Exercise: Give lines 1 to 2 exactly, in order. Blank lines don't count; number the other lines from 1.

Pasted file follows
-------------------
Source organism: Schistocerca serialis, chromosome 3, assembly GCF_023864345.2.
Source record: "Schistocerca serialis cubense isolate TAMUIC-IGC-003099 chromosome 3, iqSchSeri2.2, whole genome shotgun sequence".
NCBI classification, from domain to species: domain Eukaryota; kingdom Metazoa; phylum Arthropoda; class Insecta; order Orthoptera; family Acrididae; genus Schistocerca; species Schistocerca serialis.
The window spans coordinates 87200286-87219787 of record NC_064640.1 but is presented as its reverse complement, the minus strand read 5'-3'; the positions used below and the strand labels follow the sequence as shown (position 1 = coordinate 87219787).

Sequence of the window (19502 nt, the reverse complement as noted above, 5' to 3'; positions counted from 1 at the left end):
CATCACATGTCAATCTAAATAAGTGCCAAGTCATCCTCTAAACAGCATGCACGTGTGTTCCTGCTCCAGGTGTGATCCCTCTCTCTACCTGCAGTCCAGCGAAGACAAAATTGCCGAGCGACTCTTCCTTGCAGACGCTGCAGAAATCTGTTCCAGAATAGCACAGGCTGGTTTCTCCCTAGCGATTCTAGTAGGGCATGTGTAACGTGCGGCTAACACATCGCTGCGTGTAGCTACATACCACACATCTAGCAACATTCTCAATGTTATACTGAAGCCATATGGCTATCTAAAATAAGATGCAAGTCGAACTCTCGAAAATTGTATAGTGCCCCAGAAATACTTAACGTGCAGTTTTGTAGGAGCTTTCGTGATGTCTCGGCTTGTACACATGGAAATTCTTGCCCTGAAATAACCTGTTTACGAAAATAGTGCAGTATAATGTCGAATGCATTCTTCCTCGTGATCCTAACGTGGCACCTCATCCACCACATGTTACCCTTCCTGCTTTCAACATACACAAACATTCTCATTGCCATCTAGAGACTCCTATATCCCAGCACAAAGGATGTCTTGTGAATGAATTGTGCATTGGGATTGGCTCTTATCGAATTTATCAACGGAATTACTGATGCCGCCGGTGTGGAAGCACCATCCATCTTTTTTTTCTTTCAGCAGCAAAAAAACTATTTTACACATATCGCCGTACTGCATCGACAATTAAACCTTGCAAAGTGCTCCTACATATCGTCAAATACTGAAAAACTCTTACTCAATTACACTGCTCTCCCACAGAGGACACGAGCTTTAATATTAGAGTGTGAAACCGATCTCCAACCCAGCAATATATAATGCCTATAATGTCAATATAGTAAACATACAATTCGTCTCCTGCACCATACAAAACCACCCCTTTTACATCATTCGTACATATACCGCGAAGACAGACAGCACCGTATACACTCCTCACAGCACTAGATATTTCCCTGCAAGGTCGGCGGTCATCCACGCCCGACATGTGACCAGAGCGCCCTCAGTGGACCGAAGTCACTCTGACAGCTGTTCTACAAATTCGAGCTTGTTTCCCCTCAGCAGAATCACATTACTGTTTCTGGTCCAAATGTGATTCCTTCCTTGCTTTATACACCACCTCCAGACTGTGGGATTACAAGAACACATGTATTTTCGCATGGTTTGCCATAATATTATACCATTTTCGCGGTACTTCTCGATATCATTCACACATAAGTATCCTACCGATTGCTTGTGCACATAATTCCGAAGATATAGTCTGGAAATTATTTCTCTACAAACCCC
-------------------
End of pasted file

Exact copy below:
Source organism: Schistocerca serialis, chromosome 3, assembly GCF_023864345.2.
Source record: "Schistocerca serialis cubense isolate TAMUIC-IGC-003099 chromosome 3, iqSchSeri2.2, whole genome shotgun sequence".